|Practicality / Spec||Engine / Performance||Driving / NVH|
|Options / Verdict||
If you can drive a Defender, you can drive anything modern. Every other car is so much easier to pilot after driving this, and it’s probably worth noting that you might need to relearn what ‘delicacy’ is.
For every car I’ve been in ever since, I’m essentially now stamping on pedals and yanking the gear lever off.
From the first moment I’d set off in the 90, I did wonder what I’d let myself in for…
You have big heavy pedals to stamp on from atop, a long gear lever that feels like it doesn’t want to go in gear, and a big, unresponsive steering wheel positioned at a jaunty angle. And you do all this from a skewed seating position.
My left knee hurts, my left arm is bigger, and coming from someone who wouldn’t last 10 minutes of rugby, I’m now arriving everywhere in a sweat – it’s a workout just to drive this thing and you’re quite self-conscious about having bad deodorant days.
It’s definitely an acquired taste at first, and you’ll be apprehensive about how the car reacts through its indirect controls and slightly unpredictable behaviour.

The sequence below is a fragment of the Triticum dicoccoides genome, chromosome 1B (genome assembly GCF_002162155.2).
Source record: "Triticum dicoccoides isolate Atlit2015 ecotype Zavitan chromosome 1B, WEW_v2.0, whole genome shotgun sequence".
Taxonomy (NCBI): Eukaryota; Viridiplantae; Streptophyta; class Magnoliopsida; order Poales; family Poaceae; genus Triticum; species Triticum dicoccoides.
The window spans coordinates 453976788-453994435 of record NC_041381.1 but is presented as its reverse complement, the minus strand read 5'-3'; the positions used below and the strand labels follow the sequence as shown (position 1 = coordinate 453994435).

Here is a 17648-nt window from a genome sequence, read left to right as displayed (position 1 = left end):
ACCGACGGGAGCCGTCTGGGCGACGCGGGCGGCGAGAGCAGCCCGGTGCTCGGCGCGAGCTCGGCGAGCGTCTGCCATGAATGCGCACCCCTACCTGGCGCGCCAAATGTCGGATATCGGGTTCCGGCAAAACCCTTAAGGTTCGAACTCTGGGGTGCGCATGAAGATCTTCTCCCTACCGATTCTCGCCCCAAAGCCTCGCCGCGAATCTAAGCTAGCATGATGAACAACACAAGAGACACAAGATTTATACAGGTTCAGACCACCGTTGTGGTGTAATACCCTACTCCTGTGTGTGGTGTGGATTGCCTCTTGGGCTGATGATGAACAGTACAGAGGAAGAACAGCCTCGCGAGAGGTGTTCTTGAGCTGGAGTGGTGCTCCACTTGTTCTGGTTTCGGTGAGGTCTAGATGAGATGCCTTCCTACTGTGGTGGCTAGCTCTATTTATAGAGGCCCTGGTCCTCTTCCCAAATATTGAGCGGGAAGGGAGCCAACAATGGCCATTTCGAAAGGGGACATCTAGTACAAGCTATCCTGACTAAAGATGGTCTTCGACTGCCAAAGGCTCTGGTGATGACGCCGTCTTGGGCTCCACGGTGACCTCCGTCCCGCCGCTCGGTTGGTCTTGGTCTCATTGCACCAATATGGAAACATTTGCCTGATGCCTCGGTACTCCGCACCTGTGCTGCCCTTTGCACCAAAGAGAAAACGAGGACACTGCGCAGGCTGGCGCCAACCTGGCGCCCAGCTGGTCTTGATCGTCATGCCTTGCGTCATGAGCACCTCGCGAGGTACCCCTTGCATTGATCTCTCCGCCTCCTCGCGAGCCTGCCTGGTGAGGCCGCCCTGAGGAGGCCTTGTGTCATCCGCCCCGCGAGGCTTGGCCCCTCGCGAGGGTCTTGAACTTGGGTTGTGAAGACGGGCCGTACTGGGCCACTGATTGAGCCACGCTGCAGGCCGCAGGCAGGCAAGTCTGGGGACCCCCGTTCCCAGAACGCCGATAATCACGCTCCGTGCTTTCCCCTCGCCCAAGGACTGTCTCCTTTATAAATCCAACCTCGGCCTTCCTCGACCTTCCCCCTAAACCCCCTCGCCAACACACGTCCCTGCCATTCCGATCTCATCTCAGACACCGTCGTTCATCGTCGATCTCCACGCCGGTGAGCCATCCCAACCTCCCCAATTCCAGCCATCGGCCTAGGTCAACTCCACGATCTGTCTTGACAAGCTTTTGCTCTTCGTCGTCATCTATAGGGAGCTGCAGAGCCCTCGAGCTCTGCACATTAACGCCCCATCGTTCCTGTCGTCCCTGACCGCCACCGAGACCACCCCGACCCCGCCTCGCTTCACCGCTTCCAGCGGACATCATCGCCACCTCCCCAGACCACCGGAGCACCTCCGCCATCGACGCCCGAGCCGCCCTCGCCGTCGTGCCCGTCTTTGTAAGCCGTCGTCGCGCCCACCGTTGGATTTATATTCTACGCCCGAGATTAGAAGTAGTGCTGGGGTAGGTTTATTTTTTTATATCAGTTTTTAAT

The turning circle is shocking too; 3-point turns are now 5-point, and the only perk of being so slab sided is that you easily know where your boundaries are when parallel parking.
Bay parking on the other hand….. I’ll religiously avoid when I can considering:
a) the turning circle won’t let me in (or back out) without >3 adjustments
b) I usually can’t get out afterwards, although clambering out the back door has certainly been a bonus and a way to make an entrance…
Reversing at night is also a bit of a pain – too often have I had to slam on the brakes from not seeing a black car in the dark behind me. Owners have fitted either a brighter reverse light or a second light altogether. Some on the other hand just resort to using the work light they’ve fitted to the roof! Genius, and I can understand their reasoning now.
Coming from someone used to driving modern road cars, I’m not kidding when I say it takes ‘a good while’ to understand the love for a Defender, but after 1,100 miles….
I’m loving the drive of it.